Cleaning infected rock

Discussion in 'Aquascape Discussion' started by Wings317, Feb 9, 2019.

  1. Wings317

    Wings317 Member R2R Supporter

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    This may be relevant in another thread also. I had either ich or velvet breakout in my DT. Have all fish in QT. I had to remove all rock so I could get the fish.

    I was already in the process of building a new DT. I want to add the rock I just removed into the new build. I was just about to start building formations.

    Can I bleach/hydrogen peroxide the rock to eliminate the chance that parasites are in/on the rock to keep them from returning?
     

  2. Big G

    Big G captain dunsel R2R Supporter R2R Excellence Award Reef Squad Hospitality Award Build Thread Contributor

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    Yep. Bleach, Rinse, rinse, rinse. Put into a plastic trash can with fresh saltwater, heater, and powerhead. Turn it on and let it run for a few days. Do some water changes. Add some Prime to make sure to neutralize the bleach.

    Some like to use acid instead of bleach. Can neutralize with baking soda.

    Wear chemically resistant gear when cleaning. Protect yourself.
     
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  3. Wings317

    Wings317 Member R2R Supporter

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    Thanks for the respone. So dont let it dry out?
     
  4. Big G

    Big G captain dunsel R2R Supporter R2R Excellence Award Reef Squad Hospitality Award Build Thread Contributor

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    No need after chemically treating the rock, neutralizing the chemicals, rinsing, rinsing, etc. for it to dry out. Besides it would be pretty tough to attempt that this time of the year. ;)
    Just run a good strong powerhead that really stirs up the water.
     
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  5. Wings317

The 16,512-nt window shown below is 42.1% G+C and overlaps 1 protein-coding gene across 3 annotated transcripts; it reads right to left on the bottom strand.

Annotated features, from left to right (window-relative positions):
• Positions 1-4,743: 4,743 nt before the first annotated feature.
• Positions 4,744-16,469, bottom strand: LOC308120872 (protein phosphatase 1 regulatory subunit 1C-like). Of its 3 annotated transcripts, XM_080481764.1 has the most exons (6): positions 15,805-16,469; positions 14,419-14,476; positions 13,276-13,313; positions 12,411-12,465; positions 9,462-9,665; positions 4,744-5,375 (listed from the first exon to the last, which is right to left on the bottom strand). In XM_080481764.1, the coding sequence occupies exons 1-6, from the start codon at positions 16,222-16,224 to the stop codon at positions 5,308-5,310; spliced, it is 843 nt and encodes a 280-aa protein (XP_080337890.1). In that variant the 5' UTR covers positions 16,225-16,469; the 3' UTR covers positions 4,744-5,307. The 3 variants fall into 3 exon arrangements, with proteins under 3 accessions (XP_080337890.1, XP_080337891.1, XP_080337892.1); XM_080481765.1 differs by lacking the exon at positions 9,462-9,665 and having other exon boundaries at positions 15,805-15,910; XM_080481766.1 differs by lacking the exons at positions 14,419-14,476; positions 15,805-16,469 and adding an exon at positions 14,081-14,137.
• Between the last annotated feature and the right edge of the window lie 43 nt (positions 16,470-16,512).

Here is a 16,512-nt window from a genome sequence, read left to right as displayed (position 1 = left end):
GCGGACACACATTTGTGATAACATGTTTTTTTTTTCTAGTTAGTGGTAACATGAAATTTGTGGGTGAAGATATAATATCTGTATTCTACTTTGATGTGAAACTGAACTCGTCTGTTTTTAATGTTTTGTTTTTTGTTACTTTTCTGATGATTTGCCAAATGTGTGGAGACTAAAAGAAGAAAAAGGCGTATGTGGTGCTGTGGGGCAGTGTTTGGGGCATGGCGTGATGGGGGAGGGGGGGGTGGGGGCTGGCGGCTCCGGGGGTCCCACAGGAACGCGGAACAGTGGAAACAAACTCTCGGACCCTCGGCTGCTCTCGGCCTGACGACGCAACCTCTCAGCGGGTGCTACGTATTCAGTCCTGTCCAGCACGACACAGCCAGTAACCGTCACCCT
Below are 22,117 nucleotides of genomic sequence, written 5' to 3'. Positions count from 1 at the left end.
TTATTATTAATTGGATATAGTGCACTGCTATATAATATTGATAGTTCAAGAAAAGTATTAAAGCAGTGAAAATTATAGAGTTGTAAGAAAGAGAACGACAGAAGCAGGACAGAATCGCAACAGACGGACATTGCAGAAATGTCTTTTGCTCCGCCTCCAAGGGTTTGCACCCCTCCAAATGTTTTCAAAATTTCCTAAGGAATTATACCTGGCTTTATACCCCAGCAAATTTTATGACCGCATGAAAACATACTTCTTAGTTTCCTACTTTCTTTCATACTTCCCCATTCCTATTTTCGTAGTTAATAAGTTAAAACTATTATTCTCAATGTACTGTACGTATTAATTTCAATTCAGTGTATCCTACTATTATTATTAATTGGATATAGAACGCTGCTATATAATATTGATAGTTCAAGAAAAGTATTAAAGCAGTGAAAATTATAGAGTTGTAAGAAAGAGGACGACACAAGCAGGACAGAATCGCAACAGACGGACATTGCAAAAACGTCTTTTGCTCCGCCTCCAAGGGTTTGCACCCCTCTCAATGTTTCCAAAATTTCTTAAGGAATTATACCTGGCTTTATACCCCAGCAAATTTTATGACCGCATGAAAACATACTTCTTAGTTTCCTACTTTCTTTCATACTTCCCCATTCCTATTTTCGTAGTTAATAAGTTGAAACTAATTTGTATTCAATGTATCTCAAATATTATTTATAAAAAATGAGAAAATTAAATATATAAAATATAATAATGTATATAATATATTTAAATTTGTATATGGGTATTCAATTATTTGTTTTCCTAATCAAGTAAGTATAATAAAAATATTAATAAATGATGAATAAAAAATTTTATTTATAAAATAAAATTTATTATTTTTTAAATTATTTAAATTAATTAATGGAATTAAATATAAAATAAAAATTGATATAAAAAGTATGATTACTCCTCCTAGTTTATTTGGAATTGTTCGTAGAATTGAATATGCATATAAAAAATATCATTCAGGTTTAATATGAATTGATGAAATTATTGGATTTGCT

Wings317 Member R2R Supporter

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    Ok. Fortunately, here, its not too cold. I can pressure wash also. For my knowledge, what does soaking in saltwater do?
     
  6. Big G

    Big G captain dunsel R2R Supporter R2R Excellence Award Reef Squad Hospitality Award Build Thread Contributor

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    I assumed you were going to dose the rock with some bacteria starter like BioSpira, Seachem Stability, etc. to get the biofilter started again after cleaning the rock. That's why I mentioned the heater too.
     
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  7. Wings317

    Wings317 Member R2R Supporter

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    Ok. Gotcha. That is a good idea. Thank you.
     
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  8. Big G

    Big G captain dunsel R2R Supporter R2R Excellence Award Reef Squad Hospitality Award Build Thread Contributor

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    Best of luck with your new build. Consider starting a build thread in the Members Tanks area. You get a cool little banner for doing it. :)
     
  9. redfishbluefish

    redfishbluefish Stay Positive, Stay Productive Staff Member Team R2R R2R Supporter R2R Excellence Award Article Contributor Build Thread Contributor NJRC Member

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    That "dead" rock will need to cure. Bleaching jump starts the removal of the dead stuff....but the remaining dead stuff in the rock still needs time to totally breakdown and leach out of the rock. This can be done without heat (assuming in a heated house) or light. Simply need saltwater, and some water motion (powerhead) and let it "stew" until the decaying nitrates and phosphates decline. I'd suggest weekly water changes, and this is the one case where 100 percent water changes aren't an issue. The cycle typically occurs while the cure is occurring. Dependent on how "dirty" the rock is, this cure can take between 1 to 2 months. Best of luck.
     
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  10. Wings317

    Wings317 Member R2R Supporter

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    Great info. Thank you.

    Also, I did start a build thread last weekend I believe.
     
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  11. Nokiaec11

    Nokiaec11 Active Member

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    If you don't mind letting the rock bacteriarize from start....put the rock in fresh water, not saltwater...that will kill any saltwater parasites...I had a meltdown some time ago, and I bleached the entire system for 1 week, and during that time all of the aptasia and worms in the tank survived...I did a freshwater cycle for 1 week, all of the aptasia started releasing from the rock from spots I could not even see, and worms just started floating up when I turned the sand...during the freshwater cycle I removed loads of bad stuff I never saw in the tank before, because they needed saltwater to survive. I flushed the freshwater out and filled with saltwater, it was like I had brand new tank with no pest...cycled and I was back in business
     

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